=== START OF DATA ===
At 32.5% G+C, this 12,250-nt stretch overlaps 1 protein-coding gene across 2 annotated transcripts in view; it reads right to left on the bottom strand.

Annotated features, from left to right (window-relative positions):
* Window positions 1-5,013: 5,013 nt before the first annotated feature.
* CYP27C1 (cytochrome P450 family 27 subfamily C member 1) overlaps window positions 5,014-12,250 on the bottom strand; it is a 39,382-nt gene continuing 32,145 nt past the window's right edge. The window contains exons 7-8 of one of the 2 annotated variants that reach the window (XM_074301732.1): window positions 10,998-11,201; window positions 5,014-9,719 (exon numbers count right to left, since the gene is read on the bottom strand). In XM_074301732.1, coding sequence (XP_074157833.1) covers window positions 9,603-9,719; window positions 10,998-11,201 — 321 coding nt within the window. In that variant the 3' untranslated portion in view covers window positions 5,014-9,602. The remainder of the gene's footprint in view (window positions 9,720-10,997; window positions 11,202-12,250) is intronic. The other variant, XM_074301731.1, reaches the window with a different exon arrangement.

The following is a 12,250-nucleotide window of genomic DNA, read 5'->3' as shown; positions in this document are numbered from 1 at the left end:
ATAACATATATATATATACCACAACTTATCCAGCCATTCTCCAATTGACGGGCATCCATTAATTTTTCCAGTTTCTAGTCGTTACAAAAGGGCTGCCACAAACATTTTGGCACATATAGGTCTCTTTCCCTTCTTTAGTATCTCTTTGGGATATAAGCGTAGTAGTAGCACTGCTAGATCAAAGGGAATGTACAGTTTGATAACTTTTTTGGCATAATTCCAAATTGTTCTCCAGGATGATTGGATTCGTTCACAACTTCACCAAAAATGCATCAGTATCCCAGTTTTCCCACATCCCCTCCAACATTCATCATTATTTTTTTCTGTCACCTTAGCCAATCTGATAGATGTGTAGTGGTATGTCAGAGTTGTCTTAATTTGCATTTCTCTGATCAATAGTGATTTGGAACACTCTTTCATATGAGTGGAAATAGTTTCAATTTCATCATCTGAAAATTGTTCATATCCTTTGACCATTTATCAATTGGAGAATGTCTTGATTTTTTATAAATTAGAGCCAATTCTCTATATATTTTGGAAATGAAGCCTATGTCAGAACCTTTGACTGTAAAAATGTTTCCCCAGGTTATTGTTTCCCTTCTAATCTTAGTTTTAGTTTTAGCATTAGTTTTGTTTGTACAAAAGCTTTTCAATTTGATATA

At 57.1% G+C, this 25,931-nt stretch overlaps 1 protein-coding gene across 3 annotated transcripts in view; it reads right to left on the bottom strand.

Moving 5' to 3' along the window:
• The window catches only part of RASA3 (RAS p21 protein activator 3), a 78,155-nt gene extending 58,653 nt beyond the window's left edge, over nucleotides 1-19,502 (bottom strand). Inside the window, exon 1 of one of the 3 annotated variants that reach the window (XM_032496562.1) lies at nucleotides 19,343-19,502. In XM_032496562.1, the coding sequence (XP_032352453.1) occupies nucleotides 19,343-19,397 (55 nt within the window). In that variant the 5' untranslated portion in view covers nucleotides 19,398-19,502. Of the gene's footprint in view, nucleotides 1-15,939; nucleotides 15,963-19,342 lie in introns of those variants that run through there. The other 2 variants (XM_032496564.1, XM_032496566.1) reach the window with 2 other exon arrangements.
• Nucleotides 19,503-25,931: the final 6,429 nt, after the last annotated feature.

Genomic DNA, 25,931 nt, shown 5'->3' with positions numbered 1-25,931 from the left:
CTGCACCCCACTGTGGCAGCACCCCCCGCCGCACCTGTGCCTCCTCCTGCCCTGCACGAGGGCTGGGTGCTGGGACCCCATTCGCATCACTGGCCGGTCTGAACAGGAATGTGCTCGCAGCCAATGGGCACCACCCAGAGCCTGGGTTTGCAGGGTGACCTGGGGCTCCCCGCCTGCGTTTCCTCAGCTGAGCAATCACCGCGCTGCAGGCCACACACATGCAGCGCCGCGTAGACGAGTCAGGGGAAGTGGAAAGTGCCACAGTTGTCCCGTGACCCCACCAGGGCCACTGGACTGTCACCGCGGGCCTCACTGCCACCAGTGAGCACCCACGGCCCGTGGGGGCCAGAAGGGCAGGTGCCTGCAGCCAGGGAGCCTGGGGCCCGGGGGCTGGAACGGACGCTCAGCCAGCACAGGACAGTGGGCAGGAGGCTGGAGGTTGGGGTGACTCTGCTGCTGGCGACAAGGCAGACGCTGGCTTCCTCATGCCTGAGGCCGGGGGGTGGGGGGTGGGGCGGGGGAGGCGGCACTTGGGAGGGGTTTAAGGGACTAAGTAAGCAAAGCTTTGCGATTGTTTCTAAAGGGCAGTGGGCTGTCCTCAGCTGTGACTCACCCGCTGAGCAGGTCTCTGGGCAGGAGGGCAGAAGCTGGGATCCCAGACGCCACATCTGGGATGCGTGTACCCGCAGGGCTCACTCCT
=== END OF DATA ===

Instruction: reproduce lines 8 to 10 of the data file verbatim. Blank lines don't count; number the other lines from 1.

Moving 5' to 3' along the window:
• The window catches only part of RASA3 (RAS p21 protein activator 3), a 78,155-nt gene extending 58,653 nt beyond the window's left edge, over nucleotides 1-19,502 (bottom strand). Inside the window, exon 1 of one of the 3 annotated variants that reach the window (XM_032496562.1) lies at nucleotides 19,343-19,502. In XM_032496562.1, the coding sequence (XP_032352453.1) occupies nucleotides 19,343-19,397 (55 nt within the window). In that variant the 5' untranslated portion in view covers nucleotides 19,398-19,502. Of the gene's footprint in view, nucleotides 1-15,939; nucleotides 15,963-19,342 lie in introns of those variants that run through there. The other 2 variants (XM_032496564.1, XM_032496566.1) reach the window with 2 other exon arrangements.
• Nucleotides 19,503-25,931: the final 6,429 nt, after the last annotated feature.